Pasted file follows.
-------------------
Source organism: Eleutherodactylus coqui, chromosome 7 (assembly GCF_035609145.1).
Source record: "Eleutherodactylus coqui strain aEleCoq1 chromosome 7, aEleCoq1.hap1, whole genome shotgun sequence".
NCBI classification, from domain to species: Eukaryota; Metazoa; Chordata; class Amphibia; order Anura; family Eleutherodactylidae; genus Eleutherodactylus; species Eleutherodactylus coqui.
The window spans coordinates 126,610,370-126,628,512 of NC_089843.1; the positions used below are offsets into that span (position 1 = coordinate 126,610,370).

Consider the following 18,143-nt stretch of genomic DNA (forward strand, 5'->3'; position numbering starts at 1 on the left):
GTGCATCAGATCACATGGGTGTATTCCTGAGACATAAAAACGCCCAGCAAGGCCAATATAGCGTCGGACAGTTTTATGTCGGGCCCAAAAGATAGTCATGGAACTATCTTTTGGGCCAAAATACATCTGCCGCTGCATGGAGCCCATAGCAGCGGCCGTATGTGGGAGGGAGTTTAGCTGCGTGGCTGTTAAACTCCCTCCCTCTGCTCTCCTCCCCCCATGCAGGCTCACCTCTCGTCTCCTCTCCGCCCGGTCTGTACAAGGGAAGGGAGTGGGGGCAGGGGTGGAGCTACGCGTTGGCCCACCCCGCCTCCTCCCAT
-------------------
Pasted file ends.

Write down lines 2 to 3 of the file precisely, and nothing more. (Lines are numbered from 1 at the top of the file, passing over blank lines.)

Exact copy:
Source record: "Eleutherodactylus coqui strain aEleCoq1 chromosome 7, aEleCoq1.hap1, whole genome shotgun sequence".
NCBI classification, from domain to species: Eukaryota; Metazoa; Chordata; class Amphibia; order Anura; family Eleutherodactylidae; genus Eleutherodactylus; species Eleutherodactylus coqui.